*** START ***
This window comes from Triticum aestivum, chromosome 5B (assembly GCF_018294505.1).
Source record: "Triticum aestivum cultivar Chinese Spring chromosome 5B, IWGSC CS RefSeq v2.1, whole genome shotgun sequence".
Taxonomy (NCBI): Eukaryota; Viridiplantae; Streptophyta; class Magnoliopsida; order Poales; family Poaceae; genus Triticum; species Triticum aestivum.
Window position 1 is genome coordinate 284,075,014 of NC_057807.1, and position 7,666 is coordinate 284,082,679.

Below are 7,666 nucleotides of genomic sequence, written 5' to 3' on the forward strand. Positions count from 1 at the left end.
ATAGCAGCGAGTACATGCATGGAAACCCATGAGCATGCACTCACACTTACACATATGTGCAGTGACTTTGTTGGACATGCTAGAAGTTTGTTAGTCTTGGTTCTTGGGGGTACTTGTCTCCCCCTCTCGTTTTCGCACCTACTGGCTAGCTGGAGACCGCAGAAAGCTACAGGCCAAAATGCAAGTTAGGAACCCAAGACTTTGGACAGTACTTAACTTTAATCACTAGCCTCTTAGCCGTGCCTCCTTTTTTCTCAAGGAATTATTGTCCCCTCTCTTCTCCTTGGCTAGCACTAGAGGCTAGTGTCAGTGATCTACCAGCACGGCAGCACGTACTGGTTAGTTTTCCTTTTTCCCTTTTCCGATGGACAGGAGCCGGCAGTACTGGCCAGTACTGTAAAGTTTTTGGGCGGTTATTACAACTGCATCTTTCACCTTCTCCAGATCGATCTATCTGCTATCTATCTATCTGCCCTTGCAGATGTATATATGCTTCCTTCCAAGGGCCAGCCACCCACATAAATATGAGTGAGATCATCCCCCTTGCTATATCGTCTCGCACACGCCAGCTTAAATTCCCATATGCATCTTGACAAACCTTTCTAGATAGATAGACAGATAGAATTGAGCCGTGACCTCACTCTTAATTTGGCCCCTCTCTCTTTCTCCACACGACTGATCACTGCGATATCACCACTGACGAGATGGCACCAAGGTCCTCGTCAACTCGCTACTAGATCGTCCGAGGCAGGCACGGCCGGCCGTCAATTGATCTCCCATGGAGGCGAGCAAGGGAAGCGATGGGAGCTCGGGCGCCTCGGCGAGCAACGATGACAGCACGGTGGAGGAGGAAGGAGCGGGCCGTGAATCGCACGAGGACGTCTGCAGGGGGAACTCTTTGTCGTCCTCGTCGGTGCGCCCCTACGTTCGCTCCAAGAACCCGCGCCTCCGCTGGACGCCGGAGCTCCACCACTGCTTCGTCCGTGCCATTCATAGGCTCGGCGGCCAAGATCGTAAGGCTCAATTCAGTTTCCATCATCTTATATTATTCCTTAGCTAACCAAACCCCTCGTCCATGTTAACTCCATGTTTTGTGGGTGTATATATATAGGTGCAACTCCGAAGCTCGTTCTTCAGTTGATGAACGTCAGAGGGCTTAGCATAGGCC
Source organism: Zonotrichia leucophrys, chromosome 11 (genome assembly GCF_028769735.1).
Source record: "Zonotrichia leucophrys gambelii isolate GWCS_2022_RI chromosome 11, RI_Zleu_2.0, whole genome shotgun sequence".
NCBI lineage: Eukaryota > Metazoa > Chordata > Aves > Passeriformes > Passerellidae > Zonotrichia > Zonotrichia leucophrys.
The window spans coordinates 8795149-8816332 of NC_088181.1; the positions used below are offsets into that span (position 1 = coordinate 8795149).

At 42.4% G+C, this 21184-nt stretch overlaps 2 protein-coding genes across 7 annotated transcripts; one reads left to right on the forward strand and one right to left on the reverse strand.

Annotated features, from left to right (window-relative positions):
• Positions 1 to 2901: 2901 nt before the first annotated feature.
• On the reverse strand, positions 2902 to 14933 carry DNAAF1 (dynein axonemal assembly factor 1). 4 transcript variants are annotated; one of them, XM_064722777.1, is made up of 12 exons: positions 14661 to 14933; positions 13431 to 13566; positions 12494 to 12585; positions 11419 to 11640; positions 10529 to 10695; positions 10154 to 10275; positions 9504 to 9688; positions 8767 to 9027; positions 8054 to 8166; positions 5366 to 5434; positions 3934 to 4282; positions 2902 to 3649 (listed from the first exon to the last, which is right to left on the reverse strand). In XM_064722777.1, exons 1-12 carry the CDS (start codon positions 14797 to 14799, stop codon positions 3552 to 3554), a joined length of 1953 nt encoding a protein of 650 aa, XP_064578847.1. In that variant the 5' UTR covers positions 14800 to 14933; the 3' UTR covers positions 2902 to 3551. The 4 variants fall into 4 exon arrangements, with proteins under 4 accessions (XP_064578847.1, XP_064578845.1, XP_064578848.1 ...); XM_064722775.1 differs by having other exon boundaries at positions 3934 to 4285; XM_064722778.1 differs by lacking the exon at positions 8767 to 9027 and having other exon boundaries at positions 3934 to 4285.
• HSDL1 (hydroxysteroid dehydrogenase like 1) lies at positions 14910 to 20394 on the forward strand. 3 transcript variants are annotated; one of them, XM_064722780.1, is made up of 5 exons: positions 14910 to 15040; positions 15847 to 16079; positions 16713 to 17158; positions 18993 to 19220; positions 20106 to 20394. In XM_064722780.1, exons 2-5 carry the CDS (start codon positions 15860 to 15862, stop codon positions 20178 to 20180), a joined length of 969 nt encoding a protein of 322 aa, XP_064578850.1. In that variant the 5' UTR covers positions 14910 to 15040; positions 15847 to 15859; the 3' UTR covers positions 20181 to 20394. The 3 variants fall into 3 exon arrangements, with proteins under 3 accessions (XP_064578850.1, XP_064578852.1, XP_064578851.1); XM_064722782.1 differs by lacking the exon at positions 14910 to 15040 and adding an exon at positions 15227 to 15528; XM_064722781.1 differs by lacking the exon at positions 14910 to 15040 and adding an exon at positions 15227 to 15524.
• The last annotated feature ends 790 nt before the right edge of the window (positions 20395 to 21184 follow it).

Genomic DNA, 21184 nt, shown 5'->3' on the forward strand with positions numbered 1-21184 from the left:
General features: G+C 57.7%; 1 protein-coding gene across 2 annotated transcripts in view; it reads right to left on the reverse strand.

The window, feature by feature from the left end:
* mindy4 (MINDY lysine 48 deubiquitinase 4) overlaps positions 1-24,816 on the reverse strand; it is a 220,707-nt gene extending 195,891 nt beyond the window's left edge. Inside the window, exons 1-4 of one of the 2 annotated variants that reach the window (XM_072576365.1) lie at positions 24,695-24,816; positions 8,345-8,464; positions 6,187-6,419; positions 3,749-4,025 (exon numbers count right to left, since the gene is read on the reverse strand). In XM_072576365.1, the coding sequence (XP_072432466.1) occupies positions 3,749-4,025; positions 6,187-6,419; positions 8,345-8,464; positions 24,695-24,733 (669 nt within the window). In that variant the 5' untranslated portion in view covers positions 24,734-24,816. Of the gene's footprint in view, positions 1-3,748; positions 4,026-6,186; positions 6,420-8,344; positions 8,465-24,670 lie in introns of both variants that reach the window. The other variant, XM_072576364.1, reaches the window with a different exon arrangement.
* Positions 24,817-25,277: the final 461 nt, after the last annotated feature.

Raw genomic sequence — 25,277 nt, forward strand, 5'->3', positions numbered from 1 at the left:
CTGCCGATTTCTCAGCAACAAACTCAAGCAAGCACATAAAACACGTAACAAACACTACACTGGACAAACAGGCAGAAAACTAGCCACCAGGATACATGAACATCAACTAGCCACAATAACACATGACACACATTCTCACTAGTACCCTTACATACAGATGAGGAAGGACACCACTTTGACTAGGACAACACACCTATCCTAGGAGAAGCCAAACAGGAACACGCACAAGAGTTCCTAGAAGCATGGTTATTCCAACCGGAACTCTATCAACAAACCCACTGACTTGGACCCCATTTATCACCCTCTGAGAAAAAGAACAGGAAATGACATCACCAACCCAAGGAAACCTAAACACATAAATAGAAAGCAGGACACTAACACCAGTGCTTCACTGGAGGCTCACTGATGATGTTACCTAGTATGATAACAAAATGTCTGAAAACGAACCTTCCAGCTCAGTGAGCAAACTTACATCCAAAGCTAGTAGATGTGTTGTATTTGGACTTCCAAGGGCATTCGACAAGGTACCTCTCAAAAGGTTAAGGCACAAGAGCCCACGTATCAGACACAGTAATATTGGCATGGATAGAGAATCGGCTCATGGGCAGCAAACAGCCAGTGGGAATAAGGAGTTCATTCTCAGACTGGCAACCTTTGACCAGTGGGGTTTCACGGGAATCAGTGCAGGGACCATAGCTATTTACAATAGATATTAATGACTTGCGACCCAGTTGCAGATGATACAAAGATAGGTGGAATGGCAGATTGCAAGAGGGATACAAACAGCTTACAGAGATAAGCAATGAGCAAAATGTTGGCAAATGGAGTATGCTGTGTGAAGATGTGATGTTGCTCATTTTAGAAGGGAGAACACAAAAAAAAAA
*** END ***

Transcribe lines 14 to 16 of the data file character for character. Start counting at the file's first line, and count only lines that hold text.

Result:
• On the reverse strand, positions 2902 to 14933 carry DNAAF1 (dynein axonemal assembly factor 1). 4 transcript variants are annotated; one of them, XM_064722777.1, is made up of 12 exons: positions 14661 to 14933; positions 13431 to 13566; positions 12494 to 12585; positions 11419 to 11640; positions 10529 to 10695; positions 10154 to 10275; positions 9504 to 9688; positions 8767 to 9027; positions 8054 to 8166; positions 5366 to 5434; positions 3934 to 4282; positions 2902 to 3649 (listed from the first exon to the last, which is right to left on the reverse strand). In XM_064722777.1, exons 1-12 carry the CDS (start codon positions 14797 to 14799, stop codon positions 3552 to 3554), a joined length of 1953 nt encoding a protein of 650 aa, XP_064578847.1. In that variant the 5' UTR covers positions 14800 to 14933; the 3' UTR covers positions 2902 to 3551. The 4 variants fall into 4 exon arrangements, with proteins under 4 accessions (XP_064578847.1, XP_064578845.1, XP_064578848.1 ...); XM_064722775.1 differs by having other exon boundaries at positions 3934 to 4285; XM_064722778.1 differs by lacking the exon at positions 8767 to 9027 and having other exon boundaries at positions 3934 to 4285.
• HSDL1 (hydroxysteroid dehydrogenase like 1) lies at positions 14910 to 20394 on the forward strand. 3 transcript variants are annotated; one of them, XM_064722780.1, is made up of 5 exons: positions 14910 to 15040; positions 15847 to 16079; positions 16713 to 17158; positions 18993 to 19220; positions 20106 to 20394. In XM_064722780.1, exons 2-5 carry the CDS (start codon positions 15860 to 15862, stop codon positions 20178 to 20180), a joined length of 969 nt encoding a protein of 322 aa, XP_064578850.1. In that variant the 5' UTR covers positions 14910 to 15040; positions 15847 to 15859; the 3' UTR covers positions 20181 to 20394. The 3 variants fall into 3 exon arrangements, with proteins under 3 accessions (XP_064578850.1, XP_064578852.1, XP_064578851.1); XM_064722782.1 differs by lacking the exon at positions 14910 to 15040 and adding an exon at positions 15227 to 15528; XM_064722781.1 differs by lacking the exon at positions 14910 to 15040 and adding an exon at positions 15227 to 15524.
• The last annotated feature ends 790 nt before the right edge of the window (positions 20395 to 21184 follow it).